Laura Robertson-Collins, Liverpool City Region Cabinet Member for Environment and Sustainability, congratulated all those involved in what she described as a “fantastic development.” Laura pointed out how the pandemic had demonstrated the importance of local services and the vital importance of  being connected to nature. She told us that the LCR Climate Action Plan is now under development and the organisations represented on the map have a vital role to play.

Paul Riley Director of Transition Liverpool CIC said; “The Liverpool City Region could be the greenest in the UK, the map has the potential to demonstrate and build critical mass for the benefit of all.”

Councillor Gideon Ben Tovim: Mayoral Advisor to Steve Rotherham on the Environment spoke about the work going on across the City Region to promote sustainability – including access to two funds, the Green Investment Fund and the Community Environment Fund.  These are designed to stimulate growth in the sector and, coupled with a focus on improvements in travel, development of initiatives by the Waste Authority, extension of the Mersey Forest and a commitment to retro fit existing housing stock, there is real potential for change.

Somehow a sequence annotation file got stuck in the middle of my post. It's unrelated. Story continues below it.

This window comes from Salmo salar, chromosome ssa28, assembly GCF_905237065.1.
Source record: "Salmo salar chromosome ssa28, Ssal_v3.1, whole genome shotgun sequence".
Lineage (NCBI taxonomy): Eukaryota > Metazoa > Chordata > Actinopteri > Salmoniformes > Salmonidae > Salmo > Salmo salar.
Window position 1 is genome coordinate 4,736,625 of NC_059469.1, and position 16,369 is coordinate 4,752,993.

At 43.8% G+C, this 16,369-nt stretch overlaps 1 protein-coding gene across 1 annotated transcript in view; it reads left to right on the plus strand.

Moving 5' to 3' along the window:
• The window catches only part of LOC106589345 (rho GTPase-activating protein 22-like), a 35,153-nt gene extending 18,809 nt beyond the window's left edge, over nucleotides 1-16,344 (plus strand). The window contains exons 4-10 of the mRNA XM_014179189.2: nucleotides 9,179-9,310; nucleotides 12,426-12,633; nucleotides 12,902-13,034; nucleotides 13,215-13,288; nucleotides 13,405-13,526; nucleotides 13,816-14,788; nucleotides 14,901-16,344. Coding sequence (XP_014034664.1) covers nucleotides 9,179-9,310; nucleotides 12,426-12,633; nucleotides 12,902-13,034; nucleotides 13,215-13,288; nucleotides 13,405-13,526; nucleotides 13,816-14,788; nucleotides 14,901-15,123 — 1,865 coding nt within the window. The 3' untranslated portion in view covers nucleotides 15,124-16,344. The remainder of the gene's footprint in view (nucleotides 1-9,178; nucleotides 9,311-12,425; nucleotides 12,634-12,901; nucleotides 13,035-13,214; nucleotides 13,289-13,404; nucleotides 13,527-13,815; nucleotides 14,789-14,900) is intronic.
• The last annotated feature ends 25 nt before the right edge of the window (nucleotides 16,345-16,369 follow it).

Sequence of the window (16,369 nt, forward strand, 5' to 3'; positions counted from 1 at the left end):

Lisa Hoyle spoke of the commitment of Liverpool Quakers and Quakers across the region to supporting the Mersey Green Map and expressed the hope for further involvement as the initiative develops.